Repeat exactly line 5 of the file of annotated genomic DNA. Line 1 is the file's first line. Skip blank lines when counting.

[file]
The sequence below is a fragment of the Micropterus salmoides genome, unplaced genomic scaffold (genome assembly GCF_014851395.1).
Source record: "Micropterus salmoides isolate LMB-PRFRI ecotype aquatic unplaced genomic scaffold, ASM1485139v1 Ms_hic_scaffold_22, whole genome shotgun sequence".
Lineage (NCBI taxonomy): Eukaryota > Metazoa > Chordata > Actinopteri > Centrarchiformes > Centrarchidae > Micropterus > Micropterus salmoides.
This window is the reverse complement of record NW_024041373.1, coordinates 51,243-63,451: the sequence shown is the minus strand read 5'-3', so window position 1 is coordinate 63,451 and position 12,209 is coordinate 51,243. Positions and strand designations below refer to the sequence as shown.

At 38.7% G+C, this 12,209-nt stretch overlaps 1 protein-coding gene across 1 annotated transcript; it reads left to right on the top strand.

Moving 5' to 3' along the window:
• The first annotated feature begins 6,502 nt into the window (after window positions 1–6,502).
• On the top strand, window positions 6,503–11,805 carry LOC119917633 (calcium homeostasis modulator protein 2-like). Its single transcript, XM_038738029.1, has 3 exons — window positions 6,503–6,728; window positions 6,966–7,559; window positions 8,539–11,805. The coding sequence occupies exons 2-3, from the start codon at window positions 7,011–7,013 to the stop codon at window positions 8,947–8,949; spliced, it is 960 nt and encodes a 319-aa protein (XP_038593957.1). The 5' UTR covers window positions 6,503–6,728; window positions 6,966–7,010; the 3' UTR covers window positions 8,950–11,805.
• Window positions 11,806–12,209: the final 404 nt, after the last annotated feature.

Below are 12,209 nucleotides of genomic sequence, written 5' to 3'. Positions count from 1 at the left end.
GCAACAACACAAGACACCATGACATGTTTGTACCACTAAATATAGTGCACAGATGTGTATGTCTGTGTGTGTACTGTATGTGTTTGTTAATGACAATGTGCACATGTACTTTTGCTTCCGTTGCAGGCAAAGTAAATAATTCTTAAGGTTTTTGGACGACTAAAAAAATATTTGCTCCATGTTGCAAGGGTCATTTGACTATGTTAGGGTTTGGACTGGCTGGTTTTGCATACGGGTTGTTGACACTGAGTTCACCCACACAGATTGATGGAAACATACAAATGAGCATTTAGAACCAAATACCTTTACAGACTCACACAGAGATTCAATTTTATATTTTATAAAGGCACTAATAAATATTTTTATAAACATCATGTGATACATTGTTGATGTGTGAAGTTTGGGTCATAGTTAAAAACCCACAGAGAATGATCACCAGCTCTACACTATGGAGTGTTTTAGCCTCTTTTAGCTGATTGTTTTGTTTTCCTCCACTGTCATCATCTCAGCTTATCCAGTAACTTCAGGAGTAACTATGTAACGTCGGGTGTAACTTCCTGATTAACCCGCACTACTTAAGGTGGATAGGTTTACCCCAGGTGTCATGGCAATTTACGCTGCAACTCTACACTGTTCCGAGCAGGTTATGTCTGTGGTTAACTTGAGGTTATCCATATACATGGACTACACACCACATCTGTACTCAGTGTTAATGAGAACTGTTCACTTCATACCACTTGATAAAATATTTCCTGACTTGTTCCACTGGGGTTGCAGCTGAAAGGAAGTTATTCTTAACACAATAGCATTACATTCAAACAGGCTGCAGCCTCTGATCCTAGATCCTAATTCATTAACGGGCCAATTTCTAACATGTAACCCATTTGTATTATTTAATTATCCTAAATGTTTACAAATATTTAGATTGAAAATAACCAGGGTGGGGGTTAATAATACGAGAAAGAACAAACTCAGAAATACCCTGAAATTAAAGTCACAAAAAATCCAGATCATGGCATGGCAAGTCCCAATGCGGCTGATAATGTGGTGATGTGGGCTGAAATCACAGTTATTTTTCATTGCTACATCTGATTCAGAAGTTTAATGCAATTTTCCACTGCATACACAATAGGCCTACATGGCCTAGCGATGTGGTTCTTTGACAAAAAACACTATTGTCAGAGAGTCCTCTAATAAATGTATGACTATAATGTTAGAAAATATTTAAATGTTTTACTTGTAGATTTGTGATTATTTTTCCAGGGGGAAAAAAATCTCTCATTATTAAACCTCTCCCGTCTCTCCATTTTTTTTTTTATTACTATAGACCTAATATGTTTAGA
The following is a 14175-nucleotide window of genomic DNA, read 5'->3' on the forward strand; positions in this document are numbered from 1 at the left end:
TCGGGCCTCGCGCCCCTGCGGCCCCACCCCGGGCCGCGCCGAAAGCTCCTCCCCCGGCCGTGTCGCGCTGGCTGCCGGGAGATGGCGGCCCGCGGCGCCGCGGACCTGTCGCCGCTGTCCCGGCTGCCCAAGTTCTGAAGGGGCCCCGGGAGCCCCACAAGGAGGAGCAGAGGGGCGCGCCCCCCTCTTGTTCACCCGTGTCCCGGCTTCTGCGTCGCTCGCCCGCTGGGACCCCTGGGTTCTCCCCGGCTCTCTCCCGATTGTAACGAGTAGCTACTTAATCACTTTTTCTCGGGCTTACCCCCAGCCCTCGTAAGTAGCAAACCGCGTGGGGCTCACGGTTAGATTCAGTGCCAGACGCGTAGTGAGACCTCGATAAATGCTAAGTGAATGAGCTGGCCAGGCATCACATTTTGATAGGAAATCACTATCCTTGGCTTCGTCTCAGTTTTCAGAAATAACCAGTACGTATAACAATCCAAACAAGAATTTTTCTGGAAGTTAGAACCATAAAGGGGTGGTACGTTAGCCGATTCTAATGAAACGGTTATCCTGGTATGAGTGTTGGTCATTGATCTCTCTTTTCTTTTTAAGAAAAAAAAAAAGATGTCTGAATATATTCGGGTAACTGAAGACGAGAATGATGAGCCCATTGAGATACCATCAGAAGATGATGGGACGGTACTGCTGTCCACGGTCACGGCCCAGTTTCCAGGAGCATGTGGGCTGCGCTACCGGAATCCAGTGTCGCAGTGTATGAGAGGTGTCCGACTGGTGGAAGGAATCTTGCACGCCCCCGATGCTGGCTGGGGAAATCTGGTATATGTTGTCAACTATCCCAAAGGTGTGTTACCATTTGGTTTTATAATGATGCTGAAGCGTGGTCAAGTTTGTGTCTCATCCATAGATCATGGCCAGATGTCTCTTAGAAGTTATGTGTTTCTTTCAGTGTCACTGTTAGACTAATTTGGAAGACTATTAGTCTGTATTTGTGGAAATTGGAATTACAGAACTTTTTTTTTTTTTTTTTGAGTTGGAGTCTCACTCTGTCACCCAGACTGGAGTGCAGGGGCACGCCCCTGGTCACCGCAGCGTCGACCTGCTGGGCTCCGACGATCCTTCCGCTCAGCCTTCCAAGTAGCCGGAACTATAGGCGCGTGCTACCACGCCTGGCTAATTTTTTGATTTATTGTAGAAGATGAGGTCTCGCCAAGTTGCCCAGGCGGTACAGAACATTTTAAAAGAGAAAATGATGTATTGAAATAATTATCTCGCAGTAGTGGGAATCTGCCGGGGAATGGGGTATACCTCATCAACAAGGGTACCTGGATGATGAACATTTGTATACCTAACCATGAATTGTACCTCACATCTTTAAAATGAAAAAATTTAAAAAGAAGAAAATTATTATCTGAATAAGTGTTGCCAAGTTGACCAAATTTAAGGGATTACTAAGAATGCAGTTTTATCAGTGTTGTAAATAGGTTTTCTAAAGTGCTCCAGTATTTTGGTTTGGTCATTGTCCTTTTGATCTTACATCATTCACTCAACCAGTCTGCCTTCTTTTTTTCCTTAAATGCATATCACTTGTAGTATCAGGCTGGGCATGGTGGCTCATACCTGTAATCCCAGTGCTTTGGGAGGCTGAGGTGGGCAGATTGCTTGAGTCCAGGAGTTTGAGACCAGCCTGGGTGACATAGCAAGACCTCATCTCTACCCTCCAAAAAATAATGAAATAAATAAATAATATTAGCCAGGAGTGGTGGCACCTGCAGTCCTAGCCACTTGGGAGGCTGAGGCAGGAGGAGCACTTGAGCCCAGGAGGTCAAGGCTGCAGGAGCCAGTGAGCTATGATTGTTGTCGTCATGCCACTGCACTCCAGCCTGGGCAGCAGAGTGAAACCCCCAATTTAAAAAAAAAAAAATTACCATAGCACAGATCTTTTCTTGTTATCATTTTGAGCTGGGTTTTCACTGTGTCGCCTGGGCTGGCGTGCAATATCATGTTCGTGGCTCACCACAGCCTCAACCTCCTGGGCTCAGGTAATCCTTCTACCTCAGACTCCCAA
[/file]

At 38.7% G+C, this 12,209-nt stretch overlaps 1 protein-coding gene across 1 annotated transcript; it reads left to right on the top strand.